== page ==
With three down and forty-nine to go, McManus stops assigning cards and, so, stops himself from writing Italo Calvino’s The Castle of Crossed Destinies in reverse. Calvino wrote this novel by laying out tarot cards and describing what he saw, reading rows of cards forward and then backward to produce different tales. His sleight of hand is such that you forget his book has an author, good or bad, once he gives a knight a deck of cards and lets him tell his own tale.
One of the guests drew the scattered cards to himself, leaving a large part of the table clear; but he did not gather them into a pack nor did he shuffle them; he took one card and placed it in front of himself. We all noticed the resemblance between his face and the face on the card, and we thought we understood that, with the card, he wanted to say “I” and that he was preparing to tell his story. (Castle of Crossed Destinies, p.6)
And here is Fifth Street reviewed with a deck of cards. There are combinations which will make you want to read it and combinations which will not—it is that kind of book. McManus tells us that hearts used to represent the church, diamonds merchants, spades the state, and clubs farmers. Here hearts will be the places in the book, diamonds the people, spades the writers and their books (including my reviews of Amarillo Slim in a World Full of Fat People by Amarillo Slim, Poker Face by Katy Lederer, and The Biggest Game in Town by A. Alvarez), and clubs the writing tricks McManus has in his deck. For best results, print out and laminate each of the entries below, and deal yourself a hand.
|2||Mahopac||Grandpa Tom||Rick Tabish||Puns|
|3||Catholic Church||Good Jim||Atahuallpa||Graphophilia|
|4||The Meadows||Bad Jim||Edmond Hoyle||Rules of Cards|
|5||Chicago||Michael Jordan||Geraldo Rivera||Name-Dropping|
|6||Virtual Las Vegas||Larry Flynt||Bob Wilson||Phallocentrism|
|7||Texas||Doyle Brunson||Amarillo Slim||Automatic Writing|
|8||Gambler’s Book Club||Annie Duke||Katy Lederer||Schmoozing|
|9||Binion’s Swimming Pool||Stuey Ungar||A. Alvarez||Quotes|
|10||Cheetahs||Sandy Murphy||Edward O. Wilson||Sociology|
|J||The Spearmint Rhino||Anna||Dante||Verisimilitude|
|K||Binion’s Horseshoe||Ted Binion||Fyodor Dostoyevsky||Sacrifice for Art|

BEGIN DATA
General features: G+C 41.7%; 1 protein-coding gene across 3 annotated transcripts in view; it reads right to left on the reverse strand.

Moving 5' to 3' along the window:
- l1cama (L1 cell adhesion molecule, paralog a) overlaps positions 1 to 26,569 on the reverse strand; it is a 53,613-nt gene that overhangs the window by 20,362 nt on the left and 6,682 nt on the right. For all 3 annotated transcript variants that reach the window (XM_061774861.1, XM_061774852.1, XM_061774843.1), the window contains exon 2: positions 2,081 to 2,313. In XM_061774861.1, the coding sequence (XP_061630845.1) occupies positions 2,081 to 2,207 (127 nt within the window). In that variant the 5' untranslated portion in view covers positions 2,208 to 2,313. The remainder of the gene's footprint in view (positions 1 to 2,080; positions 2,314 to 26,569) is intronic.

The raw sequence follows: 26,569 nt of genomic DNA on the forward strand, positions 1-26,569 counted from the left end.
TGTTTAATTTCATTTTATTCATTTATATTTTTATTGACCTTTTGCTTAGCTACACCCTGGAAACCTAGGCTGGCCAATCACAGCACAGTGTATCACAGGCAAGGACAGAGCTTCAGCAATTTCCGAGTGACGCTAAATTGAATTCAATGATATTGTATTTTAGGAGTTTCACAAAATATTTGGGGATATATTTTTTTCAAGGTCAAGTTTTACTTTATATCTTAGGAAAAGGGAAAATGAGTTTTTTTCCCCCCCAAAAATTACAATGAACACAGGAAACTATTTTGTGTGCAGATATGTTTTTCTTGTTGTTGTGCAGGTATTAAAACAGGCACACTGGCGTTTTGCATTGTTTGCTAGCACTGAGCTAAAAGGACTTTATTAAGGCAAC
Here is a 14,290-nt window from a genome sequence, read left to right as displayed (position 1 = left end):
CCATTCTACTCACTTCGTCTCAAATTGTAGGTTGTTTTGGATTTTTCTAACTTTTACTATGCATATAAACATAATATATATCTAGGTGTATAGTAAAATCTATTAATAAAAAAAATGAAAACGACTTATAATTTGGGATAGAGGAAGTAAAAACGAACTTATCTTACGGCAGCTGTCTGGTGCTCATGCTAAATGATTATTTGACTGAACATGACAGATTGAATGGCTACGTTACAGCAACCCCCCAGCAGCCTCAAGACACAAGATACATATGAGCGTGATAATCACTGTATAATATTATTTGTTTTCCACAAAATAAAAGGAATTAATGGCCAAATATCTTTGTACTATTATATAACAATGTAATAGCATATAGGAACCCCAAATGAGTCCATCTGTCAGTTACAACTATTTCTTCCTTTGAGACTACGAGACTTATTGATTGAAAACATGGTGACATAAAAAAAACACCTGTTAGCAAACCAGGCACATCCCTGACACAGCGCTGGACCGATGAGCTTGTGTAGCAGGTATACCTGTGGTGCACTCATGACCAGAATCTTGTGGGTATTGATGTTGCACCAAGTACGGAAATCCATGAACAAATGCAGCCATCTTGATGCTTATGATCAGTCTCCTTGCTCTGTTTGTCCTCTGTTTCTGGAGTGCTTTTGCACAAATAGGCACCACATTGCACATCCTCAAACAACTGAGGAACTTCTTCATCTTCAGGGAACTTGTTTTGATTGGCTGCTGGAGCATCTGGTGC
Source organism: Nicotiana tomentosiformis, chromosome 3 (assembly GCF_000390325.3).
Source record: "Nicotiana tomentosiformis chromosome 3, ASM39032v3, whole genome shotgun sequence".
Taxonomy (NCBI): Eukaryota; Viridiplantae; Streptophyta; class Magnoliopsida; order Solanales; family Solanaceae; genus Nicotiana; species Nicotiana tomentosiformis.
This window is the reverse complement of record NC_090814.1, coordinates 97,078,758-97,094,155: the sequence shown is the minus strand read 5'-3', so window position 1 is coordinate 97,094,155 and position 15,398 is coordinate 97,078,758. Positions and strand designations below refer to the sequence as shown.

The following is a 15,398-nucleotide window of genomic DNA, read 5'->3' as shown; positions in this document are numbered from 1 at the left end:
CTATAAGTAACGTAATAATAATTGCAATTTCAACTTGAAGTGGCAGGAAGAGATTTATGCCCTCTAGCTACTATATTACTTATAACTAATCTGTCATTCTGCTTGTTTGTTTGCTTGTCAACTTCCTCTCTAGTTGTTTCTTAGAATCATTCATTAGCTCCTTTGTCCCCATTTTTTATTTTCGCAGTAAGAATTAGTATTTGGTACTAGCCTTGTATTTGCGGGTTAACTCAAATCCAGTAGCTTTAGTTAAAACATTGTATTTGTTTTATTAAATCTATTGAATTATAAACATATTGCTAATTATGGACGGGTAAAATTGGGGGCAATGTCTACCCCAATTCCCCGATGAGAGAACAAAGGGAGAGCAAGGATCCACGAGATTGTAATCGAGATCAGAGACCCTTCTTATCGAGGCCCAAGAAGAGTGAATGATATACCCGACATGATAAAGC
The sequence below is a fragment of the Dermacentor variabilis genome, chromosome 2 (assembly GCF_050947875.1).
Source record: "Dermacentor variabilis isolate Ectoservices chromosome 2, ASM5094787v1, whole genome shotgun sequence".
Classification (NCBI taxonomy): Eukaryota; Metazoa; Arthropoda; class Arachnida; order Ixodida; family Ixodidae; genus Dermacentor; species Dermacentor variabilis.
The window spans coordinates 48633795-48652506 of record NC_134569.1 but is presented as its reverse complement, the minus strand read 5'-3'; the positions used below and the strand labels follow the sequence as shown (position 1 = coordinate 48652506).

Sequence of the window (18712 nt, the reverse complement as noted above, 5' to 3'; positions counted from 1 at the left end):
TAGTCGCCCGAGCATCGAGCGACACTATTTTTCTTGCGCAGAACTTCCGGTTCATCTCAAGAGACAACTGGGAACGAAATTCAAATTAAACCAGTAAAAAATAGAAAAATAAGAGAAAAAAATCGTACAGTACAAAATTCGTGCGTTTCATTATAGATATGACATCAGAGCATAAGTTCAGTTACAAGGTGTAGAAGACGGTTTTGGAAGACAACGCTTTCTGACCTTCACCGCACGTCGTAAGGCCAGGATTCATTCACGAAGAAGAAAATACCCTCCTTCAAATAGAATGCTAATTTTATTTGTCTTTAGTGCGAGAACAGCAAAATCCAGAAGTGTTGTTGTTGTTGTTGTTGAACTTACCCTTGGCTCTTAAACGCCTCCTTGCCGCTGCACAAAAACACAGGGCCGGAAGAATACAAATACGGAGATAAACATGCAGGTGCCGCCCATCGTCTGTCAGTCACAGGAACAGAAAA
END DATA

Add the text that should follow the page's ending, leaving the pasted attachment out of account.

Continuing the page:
|A||Las Vegas||Jesus Ferguson||James McManus||Addiction|
TWO OF HEARTS: MAHOPAC
Bad Jim (4) is born one summer in Mahopac, New York (2), when the author is introduced to pinup girls, cigarettes, Irish whiskey, and poker by his Grandpa Tom (2). A fifth card in this hand Bad Jim is dealt for life is sports. Grandpa Tom takes him to a Yankees-White Sox game where Chicagoan Bad Jim roots for both teams at once—a bad omen for when he must decide between his wife and two erotic dancers he meets at a club called the Spearmint Rhinoceros (J).
THREE OF HEARTS: THE CATHOLIC CHURCH
“It occurred to me that sports, poker, drinking, and girls might somehow be preferable to lifelong chastity and celibacy,” McManus (A) writes. “All men’s miseries derive from not being able to sit in a quiet room alone,” said Blaise Pascal, the inventor of roulette.
FOUR OF HEARTS: THE MEADOWS
English for “Las Vegas” (A); also the Chicago suburb which becomes “Las Vegas” when Bad Jim’s friends’ parents are away. He beats his friends at cards, and beats the whiskey and pinup girls of Mahopac (2) with marijuana and strip poker.
FIVE OF HEARTS: CHICAGO
Here the author has two children with his first wife (Q), two children with his second, becomes a “swallower of Prozac and Zocor and aspirin with my OJ and oatmeal each morning,” and spends twelve hours a week watching Bulls games alone. Why? “Because that’s what red-blooded men do when there isn’t a war to be fought,” he writes, and cites studies showing increased levels of testosterone in the saliva of soccer fans whose team has won, and a spike in the French birth rate nine months after France won the World Cup.
SIX OF HEARTS: VIRTUAL LAS VEGAS